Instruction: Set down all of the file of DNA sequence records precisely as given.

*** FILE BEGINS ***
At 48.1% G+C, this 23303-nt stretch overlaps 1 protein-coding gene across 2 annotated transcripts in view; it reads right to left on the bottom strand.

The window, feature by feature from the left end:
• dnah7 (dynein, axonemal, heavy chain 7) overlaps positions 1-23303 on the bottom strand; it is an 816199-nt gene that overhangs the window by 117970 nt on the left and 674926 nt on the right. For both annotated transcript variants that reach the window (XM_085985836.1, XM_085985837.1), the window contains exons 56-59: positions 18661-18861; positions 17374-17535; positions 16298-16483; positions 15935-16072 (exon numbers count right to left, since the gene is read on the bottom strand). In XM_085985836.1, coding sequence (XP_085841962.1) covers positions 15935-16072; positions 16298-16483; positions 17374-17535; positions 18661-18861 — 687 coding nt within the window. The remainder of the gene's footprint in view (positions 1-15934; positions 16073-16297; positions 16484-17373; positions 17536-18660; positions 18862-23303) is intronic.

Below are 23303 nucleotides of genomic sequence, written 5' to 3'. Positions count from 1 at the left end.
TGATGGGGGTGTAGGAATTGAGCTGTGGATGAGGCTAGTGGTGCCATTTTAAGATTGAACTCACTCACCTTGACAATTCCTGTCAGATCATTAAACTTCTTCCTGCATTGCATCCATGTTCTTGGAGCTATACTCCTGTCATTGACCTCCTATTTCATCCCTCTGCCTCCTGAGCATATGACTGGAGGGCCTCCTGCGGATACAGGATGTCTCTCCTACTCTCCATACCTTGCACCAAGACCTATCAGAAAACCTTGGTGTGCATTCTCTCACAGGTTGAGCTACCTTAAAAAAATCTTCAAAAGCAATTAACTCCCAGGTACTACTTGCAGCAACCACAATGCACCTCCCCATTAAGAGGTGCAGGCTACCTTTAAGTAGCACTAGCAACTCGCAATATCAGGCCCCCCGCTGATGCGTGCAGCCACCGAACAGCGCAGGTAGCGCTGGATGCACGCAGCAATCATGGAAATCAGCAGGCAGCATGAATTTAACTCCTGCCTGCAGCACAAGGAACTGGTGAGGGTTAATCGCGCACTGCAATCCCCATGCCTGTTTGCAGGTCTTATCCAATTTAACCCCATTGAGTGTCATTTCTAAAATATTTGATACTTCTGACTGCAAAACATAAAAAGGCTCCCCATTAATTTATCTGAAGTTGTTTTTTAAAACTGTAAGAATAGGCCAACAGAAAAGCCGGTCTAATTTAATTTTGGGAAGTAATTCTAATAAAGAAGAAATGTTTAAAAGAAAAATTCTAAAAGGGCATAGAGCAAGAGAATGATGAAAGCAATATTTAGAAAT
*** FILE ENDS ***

At 48.1% G+C, this 23303-nt stretch overlaps 1 protein-coding gene across 2 annotated transcripts in view; it reads right to left on the bottom strand.

The window, feature by feature from the left end:
• dnah7 (dynein, axonemal, heavy chain 7) overlaps positions 1-23303 on the bottom strand; it is an 816199-nt gene that overhangs the window by 117970 nt on the left and 674926 nt on the right. For both annotated transcript variants that reach the window (XM_085985836.1, XM_085985837.1), the window contains exons 56-59: positions 18661-18861; positions 17374-17535; positions 16298-16483; positions 15935-16072 (exon numbers count right to left, since the gene is read on the bottom strand). In XM_085985836.1, coding sequence (XP_085841962.1) covers positions 15935-16072; positions 16298-16483; positions 17374-17535; positions 18661-18861 — 687 coding nt within the window. The remainder of the gene's footprint in view (positions 1-15934; positions 16073-16297; positions 16484-17373; positions 17536-18660; positions 18862-23303) is intronic.

Below are 23303 nucleotides of genomic sequence, written 5' to 3'. Positions count from 1 at the left end.
TGATGGGGGTGTAGGAATTGAGCTGTGGATGAGGCTAGTGGTGCCATTTTAAGATTGAACTCACTCACCTTGACAATTCCTGTCAGATCATTAAACTTCTTCCTGCATTGCATCCATGTTCTTGGAGCTATACTCCTGTCATTGACCTCCTATTTCATCCCTCTGCCTCCTGAGCATATGACTGGAGGGCCTCCTGCGGATACAGGATGTCTCTCCTACTCTCCATACCTTGCACCAAGACCTATCAGAAAACCTTGGTGTGCATTCTCTCACAGGTTGAGCTACCTTAAAAAAATCTTCAAAAGCAATTAACTCCCAGGTACTACTTGCAGCAACCACAATGCACCTCCCCATTAAGAGGTGCAGGCTACCTTTAAGTAGCACTAGCAACTCGCAATATCAGGCCCCCCGCTGATGCGTGCAGCCACCGAACAGCGCAGGTAGCGCTGGATGCACGCAGCAATCATGGAAATCAGCAGGCAGCATGAATTTAACTCCTGCCTGCAGCACAAGGAACTGGTGAGGGTTAATCGCGCACTGCAATCCCCATGCCTGTTTGCAGGTCTTATCCAATTTAACCCCATTGAGTGTCATTTCTAAAATATTTGATACTTCTGACTGCAAAACATAAAAAGGCTCCCCATTAATTTATCTGAAGTTGTTTTTTAAAACTGTAAGAATAGGCCAACAGAAAAGCCGGTCTAATTTAATTTTGGGAAGTAATTCTAATAAAGAAGAAATGTTTAAAAGAAAAATTCTAAAAGGGCATAGAGCAAGAGAATGATGAAAGCAATATTTAGAAAT